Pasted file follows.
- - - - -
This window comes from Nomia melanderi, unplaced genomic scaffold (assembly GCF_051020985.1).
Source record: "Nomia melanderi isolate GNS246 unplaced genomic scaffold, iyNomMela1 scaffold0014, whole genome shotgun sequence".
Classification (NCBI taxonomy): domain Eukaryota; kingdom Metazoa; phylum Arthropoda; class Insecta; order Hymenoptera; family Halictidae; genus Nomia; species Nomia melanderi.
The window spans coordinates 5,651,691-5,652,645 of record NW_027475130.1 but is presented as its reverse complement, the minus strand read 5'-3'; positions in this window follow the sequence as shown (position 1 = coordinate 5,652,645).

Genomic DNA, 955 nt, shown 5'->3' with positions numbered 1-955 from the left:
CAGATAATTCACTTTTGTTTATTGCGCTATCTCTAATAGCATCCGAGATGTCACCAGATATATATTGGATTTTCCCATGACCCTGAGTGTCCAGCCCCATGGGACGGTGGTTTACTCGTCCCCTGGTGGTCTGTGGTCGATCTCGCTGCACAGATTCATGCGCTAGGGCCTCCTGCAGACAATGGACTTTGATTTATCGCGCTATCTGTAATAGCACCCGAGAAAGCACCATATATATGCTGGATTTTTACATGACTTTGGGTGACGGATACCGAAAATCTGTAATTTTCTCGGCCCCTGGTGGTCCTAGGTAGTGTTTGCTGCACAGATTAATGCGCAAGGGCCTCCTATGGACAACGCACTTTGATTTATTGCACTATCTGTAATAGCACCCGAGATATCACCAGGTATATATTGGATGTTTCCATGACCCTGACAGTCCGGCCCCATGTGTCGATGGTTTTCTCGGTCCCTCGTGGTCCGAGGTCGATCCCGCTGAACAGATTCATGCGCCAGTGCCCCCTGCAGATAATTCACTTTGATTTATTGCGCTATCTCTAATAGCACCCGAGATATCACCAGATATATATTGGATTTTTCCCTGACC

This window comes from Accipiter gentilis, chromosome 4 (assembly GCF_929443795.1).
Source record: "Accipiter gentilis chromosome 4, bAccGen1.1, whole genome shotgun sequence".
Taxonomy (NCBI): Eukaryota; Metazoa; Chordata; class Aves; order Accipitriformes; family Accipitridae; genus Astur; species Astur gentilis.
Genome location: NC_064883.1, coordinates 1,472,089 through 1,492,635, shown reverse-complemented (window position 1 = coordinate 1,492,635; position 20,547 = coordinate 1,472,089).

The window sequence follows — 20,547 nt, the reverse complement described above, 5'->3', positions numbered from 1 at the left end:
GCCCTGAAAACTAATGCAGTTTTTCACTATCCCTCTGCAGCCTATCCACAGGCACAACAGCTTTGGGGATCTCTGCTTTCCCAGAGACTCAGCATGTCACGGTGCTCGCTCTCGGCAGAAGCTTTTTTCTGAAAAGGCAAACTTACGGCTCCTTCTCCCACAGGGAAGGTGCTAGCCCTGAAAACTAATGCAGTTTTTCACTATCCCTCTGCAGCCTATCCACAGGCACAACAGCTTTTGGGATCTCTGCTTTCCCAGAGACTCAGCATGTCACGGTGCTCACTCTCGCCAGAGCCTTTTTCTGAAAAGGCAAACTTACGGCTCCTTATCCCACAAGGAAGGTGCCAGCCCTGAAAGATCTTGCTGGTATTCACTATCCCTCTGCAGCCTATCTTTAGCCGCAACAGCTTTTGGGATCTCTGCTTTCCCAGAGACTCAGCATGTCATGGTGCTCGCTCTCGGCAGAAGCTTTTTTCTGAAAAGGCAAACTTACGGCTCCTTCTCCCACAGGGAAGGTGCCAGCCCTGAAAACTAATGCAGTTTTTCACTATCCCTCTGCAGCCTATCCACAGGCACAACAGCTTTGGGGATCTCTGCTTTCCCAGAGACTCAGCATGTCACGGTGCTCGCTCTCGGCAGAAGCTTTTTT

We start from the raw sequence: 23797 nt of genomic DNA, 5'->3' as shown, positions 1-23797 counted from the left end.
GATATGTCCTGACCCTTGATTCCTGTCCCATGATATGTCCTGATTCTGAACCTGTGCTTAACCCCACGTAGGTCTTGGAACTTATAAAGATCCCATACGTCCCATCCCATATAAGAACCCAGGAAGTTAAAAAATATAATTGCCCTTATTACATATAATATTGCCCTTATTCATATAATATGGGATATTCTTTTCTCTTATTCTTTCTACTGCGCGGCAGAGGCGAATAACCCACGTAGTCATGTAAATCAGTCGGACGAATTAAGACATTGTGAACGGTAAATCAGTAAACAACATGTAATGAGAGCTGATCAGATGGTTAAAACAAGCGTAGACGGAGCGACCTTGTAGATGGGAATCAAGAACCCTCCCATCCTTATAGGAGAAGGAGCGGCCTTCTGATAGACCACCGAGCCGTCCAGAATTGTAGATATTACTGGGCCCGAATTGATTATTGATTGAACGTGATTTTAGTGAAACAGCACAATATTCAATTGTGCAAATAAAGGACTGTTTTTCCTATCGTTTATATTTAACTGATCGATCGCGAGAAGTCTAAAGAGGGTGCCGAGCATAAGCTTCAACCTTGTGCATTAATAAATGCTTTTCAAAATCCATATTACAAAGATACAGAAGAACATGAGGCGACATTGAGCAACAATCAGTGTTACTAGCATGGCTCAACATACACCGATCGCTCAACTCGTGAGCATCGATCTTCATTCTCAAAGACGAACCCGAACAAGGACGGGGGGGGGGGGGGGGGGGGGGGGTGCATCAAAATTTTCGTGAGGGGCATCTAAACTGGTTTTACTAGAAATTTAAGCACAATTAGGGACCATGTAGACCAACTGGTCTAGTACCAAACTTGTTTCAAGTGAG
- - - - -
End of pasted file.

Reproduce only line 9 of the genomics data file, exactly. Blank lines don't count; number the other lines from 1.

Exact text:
Taxonomy (NCBI): Eukaryota; Metazoa; Chordata; class Aves; order Accipitriformes; family Accipitridae; genus Astur; species Astur gentilis.